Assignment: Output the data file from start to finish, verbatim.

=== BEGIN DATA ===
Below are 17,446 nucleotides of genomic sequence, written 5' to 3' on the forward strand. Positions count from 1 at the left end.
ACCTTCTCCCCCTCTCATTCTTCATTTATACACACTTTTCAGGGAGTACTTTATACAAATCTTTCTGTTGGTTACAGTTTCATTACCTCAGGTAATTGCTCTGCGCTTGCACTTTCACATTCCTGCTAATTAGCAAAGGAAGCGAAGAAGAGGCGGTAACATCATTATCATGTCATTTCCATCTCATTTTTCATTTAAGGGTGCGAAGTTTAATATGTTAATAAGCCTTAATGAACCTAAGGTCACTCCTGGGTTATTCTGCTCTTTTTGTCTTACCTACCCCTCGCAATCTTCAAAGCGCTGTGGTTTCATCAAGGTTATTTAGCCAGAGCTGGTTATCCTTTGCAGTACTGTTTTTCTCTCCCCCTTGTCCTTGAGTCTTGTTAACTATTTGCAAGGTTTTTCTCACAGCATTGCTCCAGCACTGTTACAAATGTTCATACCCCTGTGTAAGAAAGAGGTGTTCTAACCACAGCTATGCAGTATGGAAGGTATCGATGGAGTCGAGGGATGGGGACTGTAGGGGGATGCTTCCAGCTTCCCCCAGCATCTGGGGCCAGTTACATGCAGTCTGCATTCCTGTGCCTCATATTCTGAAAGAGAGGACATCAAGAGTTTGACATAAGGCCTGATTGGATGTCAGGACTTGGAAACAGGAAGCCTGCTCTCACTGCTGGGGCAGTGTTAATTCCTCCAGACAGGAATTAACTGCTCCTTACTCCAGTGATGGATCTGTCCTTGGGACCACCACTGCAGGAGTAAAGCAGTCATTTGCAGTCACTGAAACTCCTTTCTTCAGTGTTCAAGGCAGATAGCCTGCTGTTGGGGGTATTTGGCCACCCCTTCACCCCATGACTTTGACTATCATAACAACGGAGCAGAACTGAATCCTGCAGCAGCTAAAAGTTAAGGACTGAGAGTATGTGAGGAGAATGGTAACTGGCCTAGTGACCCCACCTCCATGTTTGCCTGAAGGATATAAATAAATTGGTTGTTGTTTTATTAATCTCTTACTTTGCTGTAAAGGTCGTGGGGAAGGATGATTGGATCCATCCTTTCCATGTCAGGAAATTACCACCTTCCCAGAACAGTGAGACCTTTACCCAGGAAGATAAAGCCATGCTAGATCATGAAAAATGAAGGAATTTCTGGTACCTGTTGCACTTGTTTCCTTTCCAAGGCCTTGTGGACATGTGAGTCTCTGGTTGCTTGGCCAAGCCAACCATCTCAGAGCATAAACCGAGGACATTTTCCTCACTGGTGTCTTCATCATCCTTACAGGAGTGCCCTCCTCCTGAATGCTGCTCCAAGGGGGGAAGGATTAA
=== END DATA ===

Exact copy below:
Below are 17,446 nucleotides of genomic sequence, written 5' to 3' on the forward strand. Positions count from 1 at the left end.
ACCTTCTCCCCCTCTCATTCTTCATTTATACACACTTTTCAGGGAGTACTTTATACAAATCTTTCTGTTGGTTACAGTTTCATTACCTCAGGTAATTGCTCTGCGCTTGCACTTTCACATTCCTGCTAATTAGCAAAGGAAGCGAAGAAGAGGCGGTAACATCATTATCATGTCATTTCCATCTCATTTTTCATTTAAGGGTGCGAAGTTTAATATGTTAATAAGCCTTAATGAACCTAAGGTCACTCCTGGGTTATTCTGCTCTTTTTGTCTTACCTACCCCTCGCAATCTTCAAAGCGCTGTGGTTTCATCAAGGTTATTTAGCCAGAGCTGGTTATCCTTTGCAGTACTGTTTTTCTCTCCCCCTTGTCCTTGAGTCTTGTTAACTATTTGCAAGGTTTTTCTCACAGCATTGCTCCAGCACTGTTACAAATGTTCATACCCCTGTGTAAGAAAGAGGTGTTCTAACCACAGCTATGCAGTATGGAAGGTATCGATGGAGTCGAGGGATGGGGACTGTAGGGGGATGCTTCCAGCTTCCCCCAGCATCTGGGGCCAGTTACATGCAGTCTGCATTCCTGTGCCTCATATTCTGAAAGAGAGGACATCAAGAGTTTGACATAAGGCCTGATTGGATGTCAGGACTTGGAAACAGGAAGCCTGCTCTCACTGCTGGGGCAGTGTTAATTCCTCCAGACAGGAATTAACTGCTCCTTACTCCAGTGATGGATCTGTCCTTGGGACCACCACTGCAGGAGTAAAGCAGTCATTTGCAGTCACTGAAACTCCTTTCTTCAGTGTTCAAGGCAGATAGCCTGCTGTTGGGGGTATTTGGCCACCCCTTCACCCCATGACTTTGACTATCATAACAACGGAGCAGAACTGAATCCTGCAGCAGCTAAAAGTTAAGGACTGAGAGTATGTGAGGAGAATGGTAACTGGCCTAGTGACCCCACCTCCATGTTTGCCTGAAGGATATAAATAAATTGGTTGTTGTTTTATTAATCTCTTACTTTGCTGTAAAGGTCGTGGGGAAGGATGATTGGATCCATCCTTTCCATGTCAGGAAATTACCACCTTCCCAGAACAGTGAGACCTTTACCCAGGAAGATAAAGCCATGCTAGATCATGAAAAATGAAGGAATTTCTGGTACCTGTTGCACTTGTTTCCTTTCCAAGGCCTTGTGGACATGTGAGTCTCTGGTTGCTTGGCCAAGCCAACCATCTCAGAGCATAAACCGAGGACATTTTCCTCACTGGTGTCTTCATCATCCTTACAGGAGTGCCCTCCTCCTGAATGCTGCTCCAAGGGGGGAAGGATTAA